Several states have recently added provisions to their insurance rehabilitation and liquidation acts which address the rights of parties to certain derivatives transactions with an insurance company in the event that an order of rehabilitation or liquidation is entered against the insurer. In short, these laws allow parties to exercise certain early termination and close-out netting provisions without regard to the applicable stay mechanism under state insurance insolvency law.
Early termination and close-out netting provisions are standard in derivatives transactions, and apply when an event of default (such as bankruptcy or insolvency) occurs with respect to one party. Upon one party’s event of default or upon the occurrence of another specified termination event with respect to one party, the non-defaulting party can terminate all the derivatives transactions outstanding under the applicable agreement, calculate a single net amount due by or to the defaulting party, and liquidate any pledged collateral. The ability of the non-defaulting party to exercise these rights is particularly important because the value of the derivatives are based principally on their fluctuating market value, and a stay that enjoins the rights of the non-defaulting party to exercise such rights could create escalating losses due to changes in market prices. Accordingly, the ability of the non-defaulting party to terminate derivatives transactions and net exposures quickly upon the other party’s insolvency is often critical in limiting losses.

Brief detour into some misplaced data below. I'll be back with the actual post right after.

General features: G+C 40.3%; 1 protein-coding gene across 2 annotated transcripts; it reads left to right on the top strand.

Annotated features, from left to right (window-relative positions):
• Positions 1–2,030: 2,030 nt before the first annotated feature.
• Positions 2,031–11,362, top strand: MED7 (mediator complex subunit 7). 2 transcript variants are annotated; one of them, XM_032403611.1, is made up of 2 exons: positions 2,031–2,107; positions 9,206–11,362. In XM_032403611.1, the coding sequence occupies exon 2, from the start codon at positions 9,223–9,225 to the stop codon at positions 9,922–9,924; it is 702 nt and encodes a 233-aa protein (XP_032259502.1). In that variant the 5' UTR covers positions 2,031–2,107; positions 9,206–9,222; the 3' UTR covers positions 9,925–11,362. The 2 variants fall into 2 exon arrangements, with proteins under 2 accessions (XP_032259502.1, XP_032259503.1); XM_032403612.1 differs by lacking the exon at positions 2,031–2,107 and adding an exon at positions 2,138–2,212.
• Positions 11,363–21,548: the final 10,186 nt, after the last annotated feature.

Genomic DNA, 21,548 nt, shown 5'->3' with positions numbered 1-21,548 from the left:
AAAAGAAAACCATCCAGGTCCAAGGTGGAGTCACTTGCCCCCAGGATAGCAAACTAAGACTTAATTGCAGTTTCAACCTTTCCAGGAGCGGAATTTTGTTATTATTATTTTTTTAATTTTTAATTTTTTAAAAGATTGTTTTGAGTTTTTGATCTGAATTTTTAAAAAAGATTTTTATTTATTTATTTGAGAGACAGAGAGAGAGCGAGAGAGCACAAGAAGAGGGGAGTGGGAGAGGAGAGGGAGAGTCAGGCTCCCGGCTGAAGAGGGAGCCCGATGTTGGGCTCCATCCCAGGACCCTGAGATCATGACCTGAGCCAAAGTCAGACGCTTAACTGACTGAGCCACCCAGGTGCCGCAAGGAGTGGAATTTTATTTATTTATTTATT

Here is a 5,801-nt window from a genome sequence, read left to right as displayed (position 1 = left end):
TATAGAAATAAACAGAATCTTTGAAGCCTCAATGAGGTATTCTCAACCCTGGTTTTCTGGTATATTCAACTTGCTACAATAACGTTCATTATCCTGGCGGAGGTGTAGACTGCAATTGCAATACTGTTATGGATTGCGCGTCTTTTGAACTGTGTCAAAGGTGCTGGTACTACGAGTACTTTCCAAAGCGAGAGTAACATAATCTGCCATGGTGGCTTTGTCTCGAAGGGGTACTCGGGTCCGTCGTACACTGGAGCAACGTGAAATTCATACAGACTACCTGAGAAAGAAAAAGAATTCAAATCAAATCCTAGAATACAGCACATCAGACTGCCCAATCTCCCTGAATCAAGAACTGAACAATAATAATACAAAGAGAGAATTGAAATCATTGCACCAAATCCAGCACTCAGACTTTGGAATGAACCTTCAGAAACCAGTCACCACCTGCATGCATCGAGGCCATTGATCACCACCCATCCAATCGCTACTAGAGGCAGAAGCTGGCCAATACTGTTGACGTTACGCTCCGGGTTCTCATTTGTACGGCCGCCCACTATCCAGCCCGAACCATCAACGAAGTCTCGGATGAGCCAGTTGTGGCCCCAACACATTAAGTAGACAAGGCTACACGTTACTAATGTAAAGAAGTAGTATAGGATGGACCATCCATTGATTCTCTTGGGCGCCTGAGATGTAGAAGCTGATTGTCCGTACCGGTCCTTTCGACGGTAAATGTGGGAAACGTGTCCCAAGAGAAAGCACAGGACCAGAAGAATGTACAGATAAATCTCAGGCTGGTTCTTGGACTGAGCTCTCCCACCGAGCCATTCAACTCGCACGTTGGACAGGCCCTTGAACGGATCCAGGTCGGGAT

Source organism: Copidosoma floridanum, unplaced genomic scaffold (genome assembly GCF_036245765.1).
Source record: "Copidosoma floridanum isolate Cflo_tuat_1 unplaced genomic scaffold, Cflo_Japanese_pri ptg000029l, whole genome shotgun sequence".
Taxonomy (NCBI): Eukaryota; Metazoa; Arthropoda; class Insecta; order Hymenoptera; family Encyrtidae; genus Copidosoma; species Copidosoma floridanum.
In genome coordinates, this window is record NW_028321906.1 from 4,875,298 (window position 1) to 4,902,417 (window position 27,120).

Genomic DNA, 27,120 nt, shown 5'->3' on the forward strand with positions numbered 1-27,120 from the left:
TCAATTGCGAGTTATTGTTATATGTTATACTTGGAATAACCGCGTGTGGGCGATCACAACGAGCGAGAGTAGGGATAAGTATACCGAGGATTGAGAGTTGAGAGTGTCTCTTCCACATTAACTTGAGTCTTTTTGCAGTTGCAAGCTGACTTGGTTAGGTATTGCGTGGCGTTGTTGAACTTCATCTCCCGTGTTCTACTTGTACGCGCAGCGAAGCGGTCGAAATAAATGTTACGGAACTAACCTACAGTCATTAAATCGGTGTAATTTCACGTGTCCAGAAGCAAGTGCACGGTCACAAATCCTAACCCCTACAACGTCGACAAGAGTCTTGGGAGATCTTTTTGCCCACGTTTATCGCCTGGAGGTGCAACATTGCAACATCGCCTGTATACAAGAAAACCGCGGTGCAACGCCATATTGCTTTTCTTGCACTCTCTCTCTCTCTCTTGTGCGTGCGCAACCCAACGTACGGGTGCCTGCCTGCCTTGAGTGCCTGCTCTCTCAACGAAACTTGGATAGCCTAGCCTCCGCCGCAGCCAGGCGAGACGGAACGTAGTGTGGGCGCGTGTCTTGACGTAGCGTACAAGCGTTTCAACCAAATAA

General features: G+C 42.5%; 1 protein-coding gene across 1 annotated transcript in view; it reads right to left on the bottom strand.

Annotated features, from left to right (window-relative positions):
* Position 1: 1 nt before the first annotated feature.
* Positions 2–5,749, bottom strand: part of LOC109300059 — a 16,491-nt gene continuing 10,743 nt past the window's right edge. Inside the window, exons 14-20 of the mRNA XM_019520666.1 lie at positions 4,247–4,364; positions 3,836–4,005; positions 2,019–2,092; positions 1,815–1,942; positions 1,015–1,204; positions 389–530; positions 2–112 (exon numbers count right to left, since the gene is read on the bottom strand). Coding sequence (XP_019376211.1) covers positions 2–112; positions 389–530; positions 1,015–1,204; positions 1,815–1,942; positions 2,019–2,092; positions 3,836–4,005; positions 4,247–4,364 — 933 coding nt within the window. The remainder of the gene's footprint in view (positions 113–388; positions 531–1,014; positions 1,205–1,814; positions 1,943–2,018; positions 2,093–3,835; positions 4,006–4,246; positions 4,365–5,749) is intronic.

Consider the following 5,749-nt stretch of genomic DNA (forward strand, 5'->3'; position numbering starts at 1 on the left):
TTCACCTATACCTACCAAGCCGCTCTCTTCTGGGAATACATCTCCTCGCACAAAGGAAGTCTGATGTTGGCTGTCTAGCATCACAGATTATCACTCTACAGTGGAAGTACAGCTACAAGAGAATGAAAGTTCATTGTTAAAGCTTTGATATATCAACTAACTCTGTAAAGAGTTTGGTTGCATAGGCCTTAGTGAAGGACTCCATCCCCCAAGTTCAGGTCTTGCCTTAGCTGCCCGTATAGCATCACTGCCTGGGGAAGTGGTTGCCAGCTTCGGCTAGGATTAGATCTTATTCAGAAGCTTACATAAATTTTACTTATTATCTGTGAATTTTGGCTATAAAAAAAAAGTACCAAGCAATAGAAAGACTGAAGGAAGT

Federal laws provide a level of certainty with respect to the enforceability of certain provisions of derivatives transactions, through the U.S. Bankruptcy Code in the case of a general corporate bankruptcy, and through the Federal Deposit Insurance Act (FDIA) in the case of an insolvent federally or state chartered bank or thrift. These laws provide an exemption from the automatic stay mechanism for specific provisions of certain derivatives transactions, including netting provisions, certain collateral provisions and termination provisions. Accordingly, a counterparty to a derivatives transaction with a corporation or financial institution enters into the transaction knowing that its rights under these provisions are generally enforceable upon the bankruptcy or insolvency of its counterparty, unaffected by the automatic stay.
Counterparties of U.S. insurance companies do not uniformly have the benefit of similar legal certainty with respect to the enforceability of the termination, netting, and collateral realization provisions against U.S. insurance companies. The insolvency of insurance companies is governed by state law and not the U.S. Bankruptcy Code, and state insurance insolvency laws generally do not provide an exception to applicable automatic stay mechanisms for derivatives transactions. Although difficult to gauge, it seems likely that banks and other financial institutions have, at least in some instances, avoided entering into derivatives transactions with U.S. insurance companies or charged a premium for such contracts, out of concern that state insurance insolvency law will prevent them from exercising termination, netting, and collateral realization rights if the insurer becomes insolvent.